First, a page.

5. Dan,
I need more time to think about the framework and think it is excellent to see all your recent work summarized. I teach physics and use a much less formal framework with videos in the classroom. I analyze them with Logger Pro from Vernier. Not free but really cheap and super powerful. I also recommend the physic blog Dot Physics where he does video analysis. Here is a good example from a Super Bowl Ad. http://blog.dotphys.net/2009/02/analysis-of-super-bowl-commercial/

6. Kevin

February 19, 2009 - 4:33 am -

Again, this is a great idea. There is so much media out there and so much you could create to enliven the classroom. I think there are some benefits of digital versus hand drawn in that it is an ‘exact’ copy of reality. A drawing may very well leave out ferns, extraneous buildings, shadows etc. An image or video has a lot of ‘noise’ in it that the students need to filter out. Along these lines though we could ask what physical objects we could do math on, like Kate’s blog on the bouncing ball. Same dialog “How, What, Why, Where, etc” between teacher and class.

Keep up the great work!!!

7. Dan, I think this post is marvelous. And because it’s marvelous, I wonder if you’d be willing to cut and paste your standardized exam score results again from last year right into this thread. (I’m going to do this on my own blog shortly.)
I desire to explore concretely the assertions in a recent TED talk by Mr. Gates.

8. Kevin of course there are benefits! I simply wanted to point out that he’s tapped into some larger truths of good pedagogy here, which have been around since Plato, at least.

9. Jeanette

February 19, 2009 - 7:44 pm -

I loved your ideas but if a lesson can’t be done within a realistic amount of prep time it’s not worth it. Within 1/2 hour I had a plan that may work for implementation. I used the BBC site http://news.bbc.co.uk/1/hi/sci/tech/7793211.stm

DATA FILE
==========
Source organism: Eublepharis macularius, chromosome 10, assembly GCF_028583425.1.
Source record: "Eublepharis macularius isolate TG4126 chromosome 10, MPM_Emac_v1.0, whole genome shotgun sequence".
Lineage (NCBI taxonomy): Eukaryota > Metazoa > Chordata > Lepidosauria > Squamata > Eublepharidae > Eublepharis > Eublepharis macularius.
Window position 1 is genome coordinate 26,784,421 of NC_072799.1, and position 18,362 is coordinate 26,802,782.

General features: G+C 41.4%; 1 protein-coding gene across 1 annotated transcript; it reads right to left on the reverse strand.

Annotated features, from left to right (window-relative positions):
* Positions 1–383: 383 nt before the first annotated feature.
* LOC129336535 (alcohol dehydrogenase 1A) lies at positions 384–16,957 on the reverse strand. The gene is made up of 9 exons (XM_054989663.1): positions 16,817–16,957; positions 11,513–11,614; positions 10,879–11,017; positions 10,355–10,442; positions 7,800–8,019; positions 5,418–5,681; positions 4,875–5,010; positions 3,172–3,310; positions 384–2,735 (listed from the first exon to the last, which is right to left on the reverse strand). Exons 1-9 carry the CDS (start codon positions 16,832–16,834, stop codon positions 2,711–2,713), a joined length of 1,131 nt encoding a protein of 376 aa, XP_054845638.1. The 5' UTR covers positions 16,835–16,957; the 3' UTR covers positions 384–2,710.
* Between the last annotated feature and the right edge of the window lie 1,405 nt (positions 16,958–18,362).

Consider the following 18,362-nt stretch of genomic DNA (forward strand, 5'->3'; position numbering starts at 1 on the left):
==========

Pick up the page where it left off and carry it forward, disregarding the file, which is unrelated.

for the video.
I paused the video at a desired spot. I have a promethean board so I used the activstudio software to take a picture of the paused screen. I sent it to a flipchart page where I can use the tools to measure what I want to on the picture.

10. Dan Meyer

February 20, 2009 - 8:43 am -

@Chuck, yours is a pretty perplexing question. You’ve got guys like Sam, people champing at the bit, no shortage of mathematical knowledge or creativity, who will have a hard time producing these digital media packages because they don’t know how to create a grid in Photoshop and import it into a video editing program. Or they don’t own the (expensive) software in the first place. This thing needs crowdsourcing but the tools are prohibitively costly and difficult. It shouldn’t be this hard.

Kate notes that we’re merely tapping into some deeper truths about teaching here and Andy notes (in the wiki) that this sort of technique applies pretty generally to subjects besides math.

They’re both right, in doses. If we’re trying to simulate the world then photographic quality is, of course, preferred, but even more than that, I like what Kevin points out, that drawings â€” particularly the kind your textbook stocks in its “Applications & Extensions” section â€” tend to leave out the noisy details â€” shadows, ferns, etc. â€” and include only what’s relevant or useful. But our students will have no one but themselves to tell them what’s relevant or useful. (This is why, on the EXIF photo, I made sure to include not only shutter speed but aperture, lens size, and a bunch of other totally irrelevant details.) We need the noise, which photographs supply in far greater quantity than drawings.

Shorter summary: Kate is right. I think it’s important for anyone who would commit to this sort of project to recognize a) how this is just good inquiry-based instruction, but b) modernized and simplified in ways that were impossible even ten years ago.

Ken, shoot man, I’ve got, like, four wikis parked in my garage.

Total non sequitur as long as I’m turning blog comments into posts, by far the most satisfying part of this framework is digging back into some of my early work, even impulsive stuff like Graphing Stories, which I shot and edited on a weekend, and watching how closely it tracks to the framework I’d lay down here years later. For good or bad (and no one so far has suggested that any one of these guidelines are misguided) I have internalized this aesthetic, which gives me a lot of hope that I can shepherd some sort of curriculum to completion.

11. Just to clarify…I didn’t mean to sound dismissive or imply there was anything “merely” about it. It’s huge. Math teaching is largely not being done this way, and needs to be.